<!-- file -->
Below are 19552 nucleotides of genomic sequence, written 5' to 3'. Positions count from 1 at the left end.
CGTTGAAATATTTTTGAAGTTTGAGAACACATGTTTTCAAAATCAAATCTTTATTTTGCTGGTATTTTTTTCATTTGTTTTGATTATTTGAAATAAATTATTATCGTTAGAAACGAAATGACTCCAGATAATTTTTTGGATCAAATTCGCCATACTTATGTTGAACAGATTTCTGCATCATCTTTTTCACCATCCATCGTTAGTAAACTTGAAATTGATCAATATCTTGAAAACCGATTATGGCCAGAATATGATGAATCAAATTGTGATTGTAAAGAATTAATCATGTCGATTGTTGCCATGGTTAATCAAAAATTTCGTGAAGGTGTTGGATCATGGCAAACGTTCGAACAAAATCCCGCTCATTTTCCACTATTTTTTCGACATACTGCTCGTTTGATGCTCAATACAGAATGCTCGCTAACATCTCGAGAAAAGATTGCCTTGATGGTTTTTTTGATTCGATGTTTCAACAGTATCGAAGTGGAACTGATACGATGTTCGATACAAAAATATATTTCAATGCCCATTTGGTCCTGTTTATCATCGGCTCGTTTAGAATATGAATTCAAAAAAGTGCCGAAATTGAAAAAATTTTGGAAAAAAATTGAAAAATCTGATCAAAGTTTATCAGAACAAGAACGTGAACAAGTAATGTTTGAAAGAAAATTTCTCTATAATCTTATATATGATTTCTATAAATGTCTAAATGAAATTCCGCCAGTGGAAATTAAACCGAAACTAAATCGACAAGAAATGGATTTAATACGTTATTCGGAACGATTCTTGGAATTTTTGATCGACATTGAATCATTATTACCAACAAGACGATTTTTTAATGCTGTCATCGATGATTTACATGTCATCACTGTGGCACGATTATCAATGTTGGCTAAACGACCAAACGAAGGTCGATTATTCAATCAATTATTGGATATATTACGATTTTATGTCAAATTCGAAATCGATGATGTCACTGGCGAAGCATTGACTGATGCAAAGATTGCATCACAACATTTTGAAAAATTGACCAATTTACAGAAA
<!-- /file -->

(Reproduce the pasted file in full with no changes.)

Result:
Below are 19552 nucleotides of genomic sequence, written 5' to 3'. Positions count from 1 at the left end.
CGTTGAAATATTTTTGAAGTTTGAGAACACATGTTTTCAAAATCAAATCTTTATTTTGCTGGTATTTTTTTCATTTGTTTTGATTATTTGAAATAAATTATTATCGTTAGAAACGAAATGACTCCAGATAATTTTTTGGATCAAATTCGCCATACTTATGTTGAACAGATTTCTGCATCATCTTTTTCACCATCCATCGTTAGTAAACTTGAAATTGATCAATATCTTGAAAACCGATTATGGCCAGAATATGATGAATCAAATTGTGATTGTAAAGAATTAATCATGTCGATTGTTGCCATGGTTAATCAAAAATTTCGTGAAGGTGTTGGATCATGGCAAACGTTCGAACAAAATCCCGCTCATTTTCCACTATTTTTTCGACATACTGCTCGTTTGATGCTCAATACAGAATGCTCGCTAACATCTCGAGAAAAGATTGCCTTGATGGTTTTTTTGATTCGATGTTTCAACAGTATCGAAGTGGAACTGATACGATGTTCGATACAAAAATATATTTCAATGCCCATTTGGTCCTGTTTATCATCGGCTCGTTTAGAATATGAATTCAAAAAAGTGCCGAAATTGAAAAAATTTTGGAAAAAAATTGAAAAATCTGATCAAAGTTTATCAGAACAAGAACGTGAACAAGTAATGTTTGAAAGAAAATTTCTCTATAATCTTATATATGATTTCTATAAATGTCTAAATGAAATTCCGCCAGTGGAAATTAAACCGAAACTAAATCGACAAGAAATGGATTTAATACGTTATTCGGAACGATTCTTGGAATTTTTGATCGACATTGAATCATTATTACCAACAAGACGATTTTTTAATGCTGTCATCGATGATTTACATGTCATCACTGTGGCACGATTATCAATGTTGGCTAAACGACCAAACGAAGGTCGATTATTCAATCAATTATTGGATATATTACGATTTTATGTCAAATTCGAAATCGATGATGTCACTGGCGAAGCATTGACTGATGCAAAGATTGCATCACAACATTTTGAAAAATTGACCAATTTACAGAAA